Proper 24C Sermon (2016)

Proper 24 (October 16-22)
Texts: Luke 18:1-8;
Gen. 32:22-31; 2 Tim. 3:14-4:5


For what justice would a persistent widow be crying out for today? Where is the gap in justice for women today? Unfortunately, this election season is manifesting a huge gap in answering that question between men and women. Polls show that, if only men voted on November 8, Donald Trump would win comfortably. And, if only women voted on November 8, Hillary Clinton would win by an unprecedented margin of victory, a huge landslide. I lift up this aspect of the polls as another glimpse of the polarization that exists in our nation right now over so many issues.

Brothers and Sisters in Christ, our nation needs us right now . . . badly! It so sorely needs followers of Jesus who can be part of healing the polarization, that this nation, this world, might move forward in peace and justice for all God’s children.

But right now Christians have also been part of the problem. Haven’t we? We have tended to be as polarized as the rest of the nation. Is there any way forward? In the last three weeks I have been presenting from a new book that I think truly helps point the way forward. I have offered three glimpses of the three “great spiritual migration” proposed by Christian author Brian McLaren, who many are calling the Martin Luther for today’s church.

Last week, we tackled the spiritual migration we need in our experience of God. We need to move from the cultural God-on-our-side that tends to divide us into polarized human groups, to the experience of God-is-love, the God who is on all our sides and wants us to us to work together as family. This week, I’d like to suggest with Brian McLaren that that requires a spirituality which helps us to get some separation from our cultural institutions, so that we might better hear what justice God wants for us. It means not only persistently praying like the widow in today’s reading, but I think it also means reviving a different way to pray — in other words, a spiritual migration around spirituality itself. The Gospels testify to Jesus praying in these ways —  especially the forty days and nights he spends in the wilderness battling Satan. Jesus prayed by himself in a certain way that helped him move out of stuck human institutions and into God’s movement of the Spirit leading us human beings in God’s way for us to be more truly human.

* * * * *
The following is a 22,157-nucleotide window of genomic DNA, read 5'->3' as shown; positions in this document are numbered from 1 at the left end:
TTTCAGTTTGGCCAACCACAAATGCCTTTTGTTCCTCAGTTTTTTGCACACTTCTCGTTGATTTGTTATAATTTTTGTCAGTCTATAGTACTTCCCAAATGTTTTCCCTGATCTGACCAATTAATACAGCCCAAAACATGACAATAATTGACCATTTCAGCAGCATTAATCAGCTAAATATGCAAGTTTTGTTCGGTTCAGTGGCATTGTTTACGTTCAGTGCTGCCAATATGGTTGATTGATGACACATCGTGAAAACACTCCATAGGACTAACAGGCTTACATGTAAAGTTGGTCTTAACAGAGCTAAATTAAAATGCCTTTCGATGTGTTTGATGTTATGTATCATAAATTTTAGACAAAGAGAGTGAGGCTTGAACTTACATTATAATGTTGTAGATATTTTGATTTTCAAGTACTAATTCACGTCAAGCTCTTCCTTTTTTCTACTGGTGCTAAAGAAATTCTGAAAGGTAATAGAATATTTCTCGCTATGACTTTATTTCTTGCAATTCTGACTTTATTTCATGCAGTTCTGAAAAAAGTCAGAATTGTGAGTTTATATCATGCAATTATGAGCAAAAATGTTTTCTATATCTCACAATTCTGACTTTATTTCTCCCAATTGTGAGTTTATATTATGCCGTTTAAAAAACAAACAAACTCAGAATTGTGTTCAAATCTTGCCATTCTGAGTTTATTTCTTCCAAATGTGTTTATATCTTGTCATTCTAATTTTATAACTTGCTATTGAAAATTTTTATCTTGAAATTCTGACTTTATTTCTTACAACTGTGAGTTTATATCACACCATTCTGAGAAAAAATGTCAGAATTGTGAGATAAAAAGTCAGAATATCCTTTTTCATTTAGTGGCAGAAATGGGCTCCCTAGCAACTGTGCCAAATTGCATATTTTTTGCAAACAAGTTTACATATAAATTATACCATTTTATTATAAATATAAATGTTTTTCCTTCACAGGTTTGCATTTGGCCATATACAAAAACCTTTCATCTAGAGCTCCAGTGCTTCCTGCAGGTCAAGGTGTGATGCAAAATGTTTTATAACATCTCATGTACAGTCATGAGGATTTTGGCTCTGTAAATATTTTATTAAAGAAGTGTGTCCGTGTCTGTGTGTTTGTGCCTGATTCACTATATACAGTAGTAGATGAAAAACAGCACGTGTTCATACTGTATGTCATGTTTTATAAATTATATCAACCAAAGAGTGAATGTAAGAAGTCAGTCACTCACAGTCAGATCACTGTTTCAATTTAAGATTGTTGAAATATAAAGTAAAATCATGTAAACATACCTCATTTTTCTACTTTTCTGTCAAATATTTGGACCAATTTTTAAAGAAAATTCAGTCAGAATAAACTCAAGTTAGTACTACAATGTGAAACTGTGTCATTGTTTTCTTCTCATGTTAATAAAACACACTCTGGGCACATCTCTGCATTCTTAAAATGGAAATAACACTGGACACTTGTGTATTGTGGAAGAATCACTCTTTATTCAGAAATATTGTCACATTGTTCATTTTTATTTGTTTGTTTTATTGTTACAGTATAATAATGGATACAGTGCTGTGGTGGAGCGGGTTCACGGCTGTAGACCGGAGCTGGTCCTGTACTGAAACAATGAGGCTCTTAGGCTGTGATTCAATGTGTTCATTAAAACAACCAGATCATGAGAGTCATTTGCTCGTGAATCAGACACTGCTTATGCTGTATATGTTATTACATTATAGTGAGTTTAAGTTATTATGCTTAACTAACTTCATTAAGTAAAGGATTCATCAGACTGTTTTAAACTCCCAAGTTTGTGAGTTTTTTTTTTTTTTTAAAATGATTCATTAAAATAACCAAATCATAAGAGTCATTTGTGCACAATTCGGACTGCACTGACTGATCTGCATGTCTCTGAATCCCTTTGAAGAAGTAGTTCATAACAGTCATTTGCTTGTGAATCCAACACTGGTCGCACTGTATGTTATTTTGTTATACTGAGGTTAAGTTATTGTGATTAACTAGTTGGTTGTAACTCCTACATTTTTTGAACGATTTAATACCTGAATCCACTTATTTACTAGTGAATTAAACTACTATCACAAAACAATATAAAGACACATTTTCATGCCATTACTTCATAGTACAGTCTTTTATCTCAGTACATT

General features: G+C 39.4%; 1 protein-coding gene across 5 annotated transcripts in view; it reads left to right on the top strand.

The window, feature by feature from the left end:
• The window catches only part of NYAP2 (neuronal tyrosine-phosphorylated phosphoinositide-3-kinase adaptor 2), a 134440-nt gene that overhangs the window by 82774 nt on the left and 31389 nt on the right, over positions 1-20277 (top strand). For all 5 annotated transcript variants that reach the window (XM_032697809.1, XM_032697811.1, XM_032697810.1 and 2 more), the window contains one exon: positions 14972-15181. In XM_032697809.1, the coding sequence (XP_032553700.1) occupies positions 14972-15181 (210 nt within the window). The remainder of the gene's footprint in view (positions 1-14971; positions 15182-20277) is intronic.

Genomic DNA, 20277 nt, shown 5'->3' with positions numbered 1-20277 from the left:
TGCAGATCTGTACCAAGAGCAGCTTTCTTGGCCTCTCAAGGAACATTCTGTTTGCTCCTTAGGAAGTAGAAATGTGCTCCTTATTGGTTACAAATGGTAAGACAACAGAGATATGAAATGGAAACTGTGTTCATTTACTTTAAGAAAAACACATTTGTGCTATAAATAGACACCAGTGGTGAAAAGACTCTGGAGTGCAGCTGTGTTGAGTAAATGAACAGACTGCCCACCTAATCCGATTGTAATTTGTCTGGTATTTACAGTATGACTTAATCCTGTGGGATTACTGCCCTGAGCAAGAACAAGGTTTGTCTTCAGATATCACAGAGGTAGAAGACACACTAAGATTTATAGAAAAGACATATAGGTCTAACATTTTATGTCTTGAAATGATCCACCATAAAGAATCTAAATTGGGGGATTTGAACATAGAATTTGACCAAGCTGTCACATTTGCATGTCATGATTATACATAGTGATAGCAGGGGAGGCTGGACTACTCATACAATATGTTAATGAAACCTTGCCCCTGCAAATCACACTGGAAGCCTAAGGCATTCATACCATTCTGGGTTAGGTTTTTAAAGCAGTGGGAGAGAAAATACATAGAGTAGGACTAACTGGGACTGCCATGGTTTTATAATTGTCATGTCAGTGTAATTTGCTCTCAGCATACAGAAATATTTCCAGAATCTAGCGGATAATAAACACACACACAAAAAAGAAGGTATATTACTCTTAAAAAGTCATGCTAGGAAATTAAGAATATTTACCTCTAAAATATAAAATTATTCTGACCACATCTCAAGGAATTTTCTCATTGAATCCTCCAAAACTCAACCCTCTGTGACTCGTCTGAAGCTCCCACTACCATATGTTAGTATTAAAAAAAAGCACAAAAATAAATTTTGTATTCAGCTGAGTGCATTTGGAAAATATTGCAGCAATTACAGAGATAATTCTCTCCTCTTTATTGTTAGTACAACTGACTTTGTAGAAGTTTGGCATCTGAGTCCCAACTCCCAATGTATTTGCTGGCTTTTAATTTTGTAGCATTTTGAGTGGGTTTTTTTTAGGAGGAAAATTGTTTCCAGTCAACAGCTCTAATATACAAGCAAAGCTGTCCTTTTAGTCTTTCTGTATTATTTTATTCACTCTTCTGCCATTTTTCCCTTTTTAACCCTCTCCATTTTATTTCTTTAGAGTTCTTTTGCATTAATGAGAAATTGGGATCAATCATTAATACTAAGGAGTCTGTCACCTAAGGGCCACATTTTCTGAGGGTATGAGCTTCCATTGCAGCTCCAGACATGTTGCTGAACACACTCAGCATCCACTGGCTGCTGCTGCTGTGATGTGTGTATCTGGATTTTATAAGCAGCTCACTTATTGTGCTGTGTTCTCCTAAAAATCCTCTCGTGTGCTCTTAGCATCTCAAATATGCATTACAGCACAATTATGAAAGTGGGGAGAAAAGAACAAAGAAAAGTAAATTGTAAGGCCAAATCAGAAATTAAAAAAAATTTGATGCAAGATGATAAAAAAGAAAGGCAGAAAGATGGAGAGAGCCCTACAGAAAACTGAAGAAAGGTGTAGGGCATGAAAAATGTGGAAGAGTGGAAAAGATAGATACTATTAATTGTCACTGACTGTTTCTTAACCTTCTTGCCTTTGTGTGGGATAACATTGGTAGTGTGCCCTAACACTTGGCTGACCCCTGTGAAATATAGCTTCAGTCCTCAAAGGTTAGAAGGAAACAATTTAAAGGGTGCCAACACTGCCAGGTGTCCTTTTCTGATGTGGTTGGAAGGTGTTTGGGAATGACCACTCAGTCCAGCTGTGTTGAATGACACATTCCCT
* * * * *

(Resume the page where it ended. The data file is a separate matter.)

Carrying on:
[Extemporize lead-in to extended quote from The Great Spiritual Migration:]

There is so much right with Christianity. Sunday by Sunday, caring ministers prepare sermons into which they pour their hearts. Week by week they care for their flock, visiting the sick, honoring the dead, welcoming new life, nurturing those in need of counsel, challenge, recovery, or encouragement. Church musicians practice and prepare a weekly feast of beauty. Faithful people show up and generously show kindness to one another, from sharing after-church coffee and baked goods to preparing epic potluck dinners to cooking nourishing meals for the hungry and lonely. Hospitality abounds. Mission flows. People give money, year after year, so staff are supported, buildings are constructed and maintained, and the good news is spread in word and deed.

There is so much right with the world. The sun faithfully does its work, bathing us in life-sustaining energy. The moon faithfully does its work, lifting tides and letting them fall, and no one worries it will fail. Water faithfully does its work, the lifeblood of our planet, circulating from cloud to rain to stream to river to sea to cloud. Creatures do their work as well, filling the earth with life and song, sharing the gift of life through death and birth, through nesting and migration, through pollination and germination, each specimen a living miracle if we have eyes to see. Your body, a civilization of cells more sophisticated than any megacity, works amazingly well amazingly often, your heart beating, your lungs breathing, your eyes seeing, your mind aware.